Diagnosed with PD in 1998, probably inflicted with it for a couple years before that, I decided to make the most of the poker hand I had been dealt. Put on Mirapex early on, I soon became a compulsive gambler and after that became, divorced, fired, lost all my property but literally the clothes I was wearing or could carry. I was homeless for more than five years and a bout with suicidal ideations landed my in a Veteran's Hospital. One of the great physicians at the facility quickly realized my plight was more a result of bad medicine rather than the disease. Once I got off the Mirapex, I actually started to thrive.
I went through a Gambler's Addiction inpatient rehabilitation program, again courtesy of the VA. I met a lady and moved in with her, found a neurologist who was a magician at modifying my medication dosages. I was able to go back to work in West Africa for several years. When my PD symptoms again stopped me from being able to work, I got my own place in a small rural community. For four years, for spiritual growth reasons, not unhealthy feeling-sorry-for-myself ones, I lived the life of a hermit. I meditated five times a day and studied nature and metaphysical subjects almost every day. I also became a bird watcher and spent about 5 to 8 hours a day at the state park five minutes from my home.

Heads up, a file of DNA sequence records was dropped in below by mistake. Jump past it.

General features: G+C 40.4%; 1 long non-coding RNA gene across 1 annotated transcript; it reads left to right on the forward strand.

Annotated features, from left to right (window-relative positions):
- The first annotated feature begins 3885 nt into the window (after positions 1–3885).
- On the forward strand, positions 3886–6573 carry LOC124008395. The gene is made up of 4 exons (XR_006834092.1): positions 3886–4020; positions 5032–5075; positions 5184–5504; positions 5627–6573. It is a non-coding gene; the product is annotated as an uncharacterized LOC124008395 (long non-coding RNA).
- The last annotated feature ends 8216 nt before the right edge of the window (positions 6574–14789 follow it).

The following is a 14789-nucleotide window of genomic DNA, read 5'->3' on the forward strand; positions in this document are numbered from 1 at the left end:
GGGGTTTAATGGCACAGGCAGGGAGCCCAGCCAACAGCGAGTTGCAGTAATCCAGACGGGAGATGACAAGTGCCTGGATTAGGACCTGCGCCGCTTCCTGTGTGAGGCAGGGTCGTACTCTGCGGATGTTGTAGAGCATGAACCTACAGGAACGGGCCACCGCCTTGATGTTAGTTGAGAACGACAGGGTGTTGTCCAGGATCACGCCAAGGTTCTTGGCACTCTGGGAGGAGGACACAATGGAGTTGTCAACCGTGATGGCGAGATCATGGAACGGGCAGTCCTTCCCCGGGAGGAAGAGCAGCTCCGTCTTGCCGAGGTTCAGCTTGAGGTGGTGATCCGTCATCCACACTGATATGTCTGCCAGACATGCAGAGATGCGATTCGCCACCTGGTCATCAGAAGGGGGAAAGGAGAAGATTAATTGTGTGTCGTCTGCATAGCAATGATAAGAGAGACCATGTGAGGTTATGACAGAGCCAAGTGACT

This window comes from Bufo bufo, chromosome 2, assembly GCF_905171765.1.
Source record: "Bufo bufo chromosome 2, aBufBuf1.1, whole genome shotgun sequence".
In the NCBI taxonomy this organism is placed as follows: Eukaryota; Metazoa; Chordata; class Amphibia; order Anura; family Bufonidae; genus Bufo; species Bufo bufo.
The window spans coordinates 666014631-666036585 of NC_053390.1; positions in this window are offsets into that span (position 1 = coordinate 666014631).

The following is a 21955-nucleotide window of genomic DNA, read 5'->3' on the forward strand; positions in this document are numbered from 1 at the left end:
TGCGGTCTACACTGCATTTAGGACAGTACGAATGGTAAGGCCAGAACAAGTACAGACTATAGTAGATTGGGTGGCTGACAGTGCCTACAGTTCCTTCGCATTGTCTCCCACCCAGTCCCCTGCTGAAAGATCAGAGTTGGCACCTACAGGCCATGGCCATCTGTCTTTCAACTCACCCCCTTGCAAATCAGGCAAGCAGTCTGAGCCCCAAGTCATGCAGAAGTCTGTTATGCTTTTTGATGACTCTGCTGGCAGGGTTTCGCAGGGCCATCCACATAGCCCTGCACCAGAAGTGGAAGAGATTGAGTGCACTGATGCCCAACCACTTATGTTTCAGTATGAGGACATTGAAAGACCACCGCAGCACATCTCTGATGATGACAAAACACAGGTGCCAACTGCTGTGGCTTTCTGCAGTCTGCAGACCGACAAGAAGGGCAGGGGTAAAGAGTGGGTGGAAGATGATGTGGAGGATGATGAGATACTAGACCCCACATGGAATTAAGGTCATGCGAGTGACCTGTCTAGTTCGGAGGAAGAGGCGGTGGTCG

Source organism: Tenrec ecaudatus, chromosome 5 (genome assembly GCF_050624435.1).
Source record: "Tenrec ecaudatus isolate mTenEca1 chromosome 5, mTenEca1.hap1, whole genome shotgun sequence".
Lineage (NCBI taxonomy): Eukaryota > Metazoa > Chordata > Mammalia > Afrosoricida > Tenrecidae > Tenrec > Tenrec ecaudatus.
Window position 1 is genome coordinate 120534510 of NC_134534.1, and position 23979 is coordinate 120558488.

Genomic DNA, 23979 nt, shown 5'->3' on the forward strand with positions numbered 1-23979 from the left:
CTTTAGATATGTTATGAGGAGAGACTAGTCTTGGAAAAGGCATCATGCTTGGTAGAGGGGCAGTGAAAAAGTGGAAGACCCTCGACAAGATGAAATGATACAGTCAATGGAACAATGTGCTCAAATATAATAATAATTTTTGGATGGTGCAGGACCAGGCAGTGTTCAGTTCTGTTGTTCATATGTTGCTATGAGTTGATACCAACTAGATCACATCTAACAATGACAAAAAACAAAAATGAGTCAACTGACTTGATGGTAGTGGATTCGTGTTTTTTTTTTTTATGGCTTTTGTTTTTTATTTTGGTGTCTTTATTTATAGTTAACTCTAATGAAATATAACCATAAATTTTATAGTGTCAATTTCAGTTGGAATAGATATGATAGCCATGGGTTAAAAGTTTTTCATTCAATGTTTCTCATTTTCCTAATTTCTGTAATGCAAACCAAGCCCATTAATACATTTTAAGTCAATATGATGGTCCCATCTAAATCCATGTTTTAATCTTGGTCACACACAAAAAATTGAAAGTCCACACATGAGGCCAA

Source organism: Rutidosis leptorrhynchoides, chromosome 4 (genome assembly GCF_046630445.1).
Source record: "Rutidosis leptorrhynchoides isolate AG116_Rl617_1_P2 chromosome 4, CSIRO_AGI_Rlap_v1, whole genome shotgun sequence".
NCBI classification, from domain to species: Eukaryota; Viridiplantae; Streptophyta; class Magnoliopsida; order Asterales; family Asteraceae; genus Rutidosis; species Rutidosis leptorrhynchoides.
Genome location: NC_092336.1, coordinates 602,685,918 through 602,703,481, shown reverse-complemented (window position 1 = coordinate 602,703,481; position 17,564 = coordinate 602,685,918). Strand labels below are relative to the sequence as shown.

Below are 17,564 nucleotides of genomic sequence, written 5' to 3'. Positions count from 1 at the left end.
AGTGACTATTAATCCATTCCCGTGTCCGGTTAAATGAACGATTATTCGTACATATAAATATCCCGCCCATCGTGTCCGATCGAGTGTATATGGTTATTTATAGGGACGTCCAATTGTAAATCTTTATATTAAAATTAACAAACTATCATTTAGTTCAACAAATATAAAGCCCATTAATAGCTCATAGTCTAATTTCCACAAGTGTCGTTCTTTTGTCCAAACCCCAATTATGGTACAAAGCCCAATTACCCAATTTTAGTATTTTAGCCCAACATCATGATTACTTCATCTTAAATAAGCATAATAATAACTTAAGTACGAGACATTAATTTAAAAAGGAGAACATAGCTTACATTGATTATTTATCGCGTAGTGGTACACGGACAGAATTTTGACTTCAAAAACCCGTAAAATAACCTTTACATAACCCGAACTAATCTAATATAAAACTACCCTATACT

In 2004, I had been diagnosed with Coronary Artery Disease and was strongly urged and coerced to have a five vessel coronary-artery-bypass-graft which I decided to refuse after receiving a second opinion from a noninvasive cardiologist. Subsequently, from 2004 to 2012, I was treated with medication for my CAD. In June of this year, I finally experienced a fairly major heart attack. Three days later, I underwent that CABG, only four vessels though. The recovery went extremely well
When I decided to end my four years of solitude, I decided to start dating again. So I trimmed the beard that grew down to below my nipple line in four years and had my head shaved. The only thing I missed about that was I lost the long pony tail that took me years to grow. But shortly after communicating with members of the opposite sex, I met the love of my life, Lori. We met in March and were wed August 31, 2011. Each of us say it was the best thing we ever did.
Lori and I are now travelling across the country, stopping along the way to see places we've never been to before, taking time not only to smell the roses but to watch them grow, bud and bloom. We will be doing this as long as my body allows us to. Right now we are in southern New Mexico and may be here several months, or leave next month. We go wherever the weather takes us.
Why am I writing this? I am letting you have just a small glimpse of what my life has been to let you know I would not change a thing that has happened to me before or after I was diagnosed with PD. Sure, I've been homeless, cold wet and hungry at times, lonely and yes, sometimes scared. But all of these experiences, deprivations, and traumatic situations have all served to make me stronger and better capable to react to whatever grief (I like to call it 'whatever challenge') comes my way.
My body has frequently not allowed me to do everything I wanted to do. But that has only served to teach me to do things I never thought I would every do. My heart has caused me pain, both physical and emotional, and it has almost killed me. But what doesn't kill me only makes me stronger.
Stay strong fellow Parkies. There is a big world out there to explore.
BTW, the beautiful young woman whose image accompanies this essay is my wife, Lori.